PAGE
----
SAN FRANCISCO, CA – Turk-Hyde Mini Park, an oasis for preschoolers and their parents in the heart of the Tenderloin, re-opened with updated play equipment and landscaping, as well as a redesign to make the space more accessible and conducive to gatherings, the San Francisco Recreation and Park Department announced today. Mayor London N. Breed cut the ribbon opening the new park, along with District 6 Supervisor Matt Haney, local nonprofit organizations, and community members.
The renovations were completed using $1 million allocated from the 2012 Clean and Safe Neighborhood Parks Bond, $500,000 from the 2019 Open Space Fund, and $700,000 from the City of San Francisco.
“We are putting the funds that voters approved to good use, and are making sure that our kids have safe, clean and welcoming places to play outside,” said Mayor London N. Breed. “Every young person in San Francisco should have access to parks and open spaces, regardless of where they live. Thanks to the Recreation and Park Department’s efforts, kids and their families in the Tenderloin have another beautiful new park in their neighborhood.”
"The Tenderloin is home to many families and children who need access to open space but have far too little of it. For that reason, re-opening this park, newly renovated and beautiful, is a huge deal for our residents and has been long anticipated. I’ll continue to work closely with the community and city departments to ensure the park is safe, accessible and fully activated for our residents,” said Supervisor Haney.
Numerous studies have shown parks and open space improve mental and physical health, lower stress and help heal trauma.
“We are wired for contact with nature. Quality parks aren’t a luxury, they are a necessity, especially in dense neighborhoods like the Tenderloin. Spaces for playing and socializing make us happier, more creative and more resilient,” said San Francisco Recreation and Park Department General Manager Phil Ginsburg.
As families relaxed at new tables, seating and a boulder terrace, the Tenderloin Community Benefit District (TLCBD) provided free creative activities, including art making for kids, collaborative coloring with a local muralist, and a performance by musician and youth advocate Tony Thomas.
"The Tenderloin is one of the densest areas of our city and is home to the most children, yet has the least amount of open space," said Simon Bertrang, TLCBD executive director. "We welcome the reopening of the Turk-Hyde Mini Park and look forward to collaborating with community members on ongoing programming including arts and wellness for all ages. We know from the success of Boeddeker Park that Tenderloin parks can be a welcoming space for calm, play, and connection among all of our neighbors."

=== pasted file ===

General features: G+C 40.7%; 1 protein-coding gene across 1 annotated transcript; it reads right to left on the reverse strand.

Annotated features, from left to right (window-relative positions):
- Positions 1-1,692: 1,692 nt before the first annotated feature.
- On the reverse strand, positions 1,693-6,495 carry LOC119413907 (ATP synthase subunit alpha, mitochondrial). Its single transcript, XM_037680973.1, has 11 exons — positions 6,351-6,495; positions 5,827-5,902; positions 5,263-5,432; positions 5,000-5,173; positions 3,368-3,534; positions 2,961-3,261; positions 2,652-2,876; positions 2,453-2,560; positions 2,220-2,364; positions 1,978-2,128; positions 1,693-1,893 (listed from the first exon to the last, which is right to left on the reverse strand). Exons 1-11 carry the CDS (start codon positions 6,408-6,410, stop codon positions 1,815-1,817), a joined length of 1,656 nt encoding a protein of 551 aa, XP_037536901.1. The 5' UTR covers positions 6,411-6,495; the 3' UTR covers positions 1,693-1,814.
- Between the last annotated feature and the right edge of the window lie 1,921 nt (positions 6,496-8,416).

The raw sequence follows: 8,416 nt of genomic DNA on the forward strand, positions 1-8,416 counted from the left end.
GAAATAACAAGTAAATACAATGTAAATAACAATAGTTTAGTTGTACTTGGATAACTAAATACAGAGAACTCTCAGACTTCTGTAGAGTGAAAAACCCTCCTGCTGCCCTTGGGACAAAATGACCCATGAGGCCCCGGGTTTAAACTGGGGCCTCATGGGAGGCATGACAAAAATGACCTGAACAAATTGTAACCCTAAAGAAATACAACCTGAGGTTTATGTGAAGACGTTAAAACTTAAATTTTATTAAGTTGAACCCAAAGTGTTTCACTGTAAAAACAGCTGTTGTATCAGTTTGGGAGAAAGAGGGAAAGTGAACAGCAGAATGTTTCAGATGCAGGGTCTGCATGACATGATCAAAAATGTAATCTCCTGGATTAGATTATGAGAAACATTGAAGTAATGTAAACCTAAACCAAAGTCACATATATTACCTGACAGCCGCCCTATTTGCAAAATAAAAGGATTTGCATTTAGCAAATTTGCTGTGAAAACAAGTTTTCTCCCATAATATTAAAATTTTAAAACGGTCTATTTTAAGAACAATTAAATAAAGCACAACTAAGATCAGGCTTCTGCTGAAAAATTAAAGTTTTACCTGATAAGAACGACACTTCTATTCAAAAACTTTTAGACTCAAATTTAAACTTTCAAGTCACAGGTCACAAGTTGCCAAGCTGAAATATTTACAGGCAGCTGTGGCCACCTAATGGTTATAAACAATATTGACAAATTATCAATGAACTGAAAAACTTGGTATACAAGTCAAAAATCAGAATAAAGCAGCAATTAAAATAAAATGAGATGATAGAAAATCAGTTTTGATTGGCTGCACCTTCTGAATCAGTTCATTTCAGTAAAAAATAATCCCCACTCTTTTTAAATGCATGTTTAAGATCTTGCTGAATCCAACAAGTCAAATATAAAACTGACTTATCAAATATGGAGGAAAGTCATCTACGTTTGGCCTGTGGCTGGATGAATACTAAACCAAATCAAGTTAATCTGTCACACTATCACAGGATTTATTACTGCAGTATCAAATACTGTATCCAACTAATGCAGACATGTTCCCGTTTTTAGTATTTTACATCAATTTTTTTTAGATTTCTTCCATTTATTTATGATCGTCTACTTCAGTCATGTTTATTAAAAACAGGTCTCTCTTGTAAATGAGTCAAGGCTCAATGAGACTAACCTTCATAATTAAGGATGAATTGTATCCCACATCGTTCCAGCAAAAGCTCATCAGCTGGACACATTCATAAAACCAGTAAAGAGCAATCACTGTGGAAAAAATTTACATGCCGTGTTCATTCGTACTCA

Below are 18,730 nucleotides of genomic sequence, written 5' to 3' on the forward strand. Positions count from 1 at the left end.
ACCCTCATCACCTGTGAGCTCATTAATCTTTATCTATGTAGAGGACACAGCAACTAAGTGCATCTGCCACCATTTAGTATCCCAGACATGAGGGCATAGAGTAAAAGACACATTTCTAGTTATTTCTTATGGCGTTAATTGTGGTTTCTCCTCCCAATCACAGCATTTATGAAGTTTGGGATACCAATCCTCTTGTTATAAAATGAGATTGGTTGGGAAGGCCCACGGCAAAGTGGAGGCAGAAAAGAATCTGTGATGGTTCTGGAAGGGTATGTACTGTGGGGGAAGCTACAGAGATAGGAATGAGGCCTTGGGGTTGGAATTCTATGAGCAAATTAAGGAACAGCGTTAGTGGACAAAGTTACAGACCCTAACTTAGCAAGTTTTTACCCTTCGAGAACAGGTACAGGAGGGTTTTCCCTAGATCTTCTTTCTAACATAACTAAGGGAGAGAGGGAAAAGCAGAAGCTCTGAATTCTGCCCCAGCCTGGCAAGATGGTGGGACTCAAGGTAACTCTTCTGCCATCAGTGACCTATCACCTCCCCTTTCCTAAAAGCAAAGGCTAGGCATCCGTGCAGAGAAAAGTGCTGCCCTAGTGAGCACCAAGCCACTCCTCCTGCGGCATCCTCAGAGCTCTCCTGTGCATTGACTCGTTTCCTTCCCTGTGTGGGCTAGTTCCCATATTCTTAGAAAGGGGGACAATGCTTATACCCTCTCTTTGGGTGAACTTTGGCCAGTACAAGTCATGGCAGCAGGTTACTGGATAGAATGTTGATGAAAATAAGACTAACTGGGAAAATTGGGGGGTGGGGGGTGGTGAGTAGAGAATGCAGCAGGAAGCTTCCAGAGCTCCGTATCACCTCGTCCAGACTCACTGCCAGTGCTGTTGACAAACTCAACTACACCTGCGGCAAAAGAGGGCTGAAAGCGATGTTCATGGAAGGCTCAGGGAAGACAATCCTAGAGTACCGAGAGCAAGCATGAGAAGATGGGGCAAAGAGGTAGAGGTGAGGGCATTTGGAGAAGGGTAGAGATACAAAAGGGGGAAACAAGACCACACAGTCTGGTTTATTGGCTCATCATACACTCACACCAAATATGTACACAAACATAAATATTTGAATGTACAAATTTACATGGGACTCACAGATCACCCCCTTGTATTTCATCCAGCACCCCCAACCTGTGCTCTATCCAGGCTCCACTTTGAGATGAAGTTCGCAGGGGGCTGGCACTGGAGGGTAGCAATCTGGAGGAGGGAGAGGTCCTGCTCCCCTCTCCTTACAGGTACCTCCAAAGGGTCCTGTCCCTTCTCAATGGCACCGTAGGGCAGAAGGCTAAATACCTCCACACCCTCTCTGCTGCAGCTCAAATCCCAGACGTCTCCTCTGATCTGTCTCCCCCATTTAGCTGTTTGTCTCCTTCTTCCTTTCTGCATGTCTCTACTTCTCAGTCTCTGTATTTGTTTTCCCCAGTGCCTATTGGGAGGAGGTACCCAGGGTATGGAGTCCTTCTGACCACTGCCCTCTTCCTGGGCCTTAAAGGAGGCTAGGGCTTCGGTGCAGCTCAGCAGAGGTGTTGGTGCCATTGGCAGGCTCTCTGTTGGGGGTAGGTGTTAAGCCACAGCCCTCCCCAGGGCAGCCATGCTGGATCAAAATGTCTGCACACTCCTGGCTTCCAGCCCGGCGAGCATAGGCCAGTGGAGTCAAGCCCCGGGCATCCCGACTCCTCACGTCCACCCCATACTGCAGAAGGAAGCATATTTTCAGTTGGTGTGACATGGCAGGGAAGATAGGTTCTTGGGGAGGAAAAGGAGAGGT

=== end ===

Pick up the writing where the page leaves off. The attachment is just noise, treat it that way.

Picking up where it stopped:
With help from Mayor Breed, Supervisor Haney, and private philanthropy, TLCBD will fund two full-time stewards to staff the mini park from 8:30 a.m. to 8 p.m., seven days a week to ensure it remains clean and safe.
Community members helped shape the improvements through outreach conducted by Rec and Park, the Trust for Public Land, and Public Works, which participated in the planning, design and delivery of the innovative and inclusive new park.
“This reimagined park, developed by the City through a strong community partnership, brings a touch of nature into the heart of this compact urban environment – with natural stones and boulders and enlivened with plants to attract butterflies,” said Public Works Director Alaric Degrafinried. “Together, the new design and planned multi-generational activities create a wonderful space for the Tenderloin.”
“The Trust for Public Land has been engaged in the Tenderloin for 10 years and we are pleased to celebrate the opening of Hyde-Turk with our partners and the Tenderloin community. The design reflects the community’s desire for a park that allows for play, performances, celebrations and multigenerational activities while connecting people to nature” said Alejandra Chiesa, Bay Area program director with The Trust for Public Land.
Community support was also provided by the Tenderloin Health Improvement Partnership, Central City SRO Collaborative, and Demonstration Gardens.
Turk-Hyde Mini Park is one of four parks serving the Tenderloin, and one of 33 total parks in District 6. A new mini park, Guy Place, will open this spring in Rincon Hill.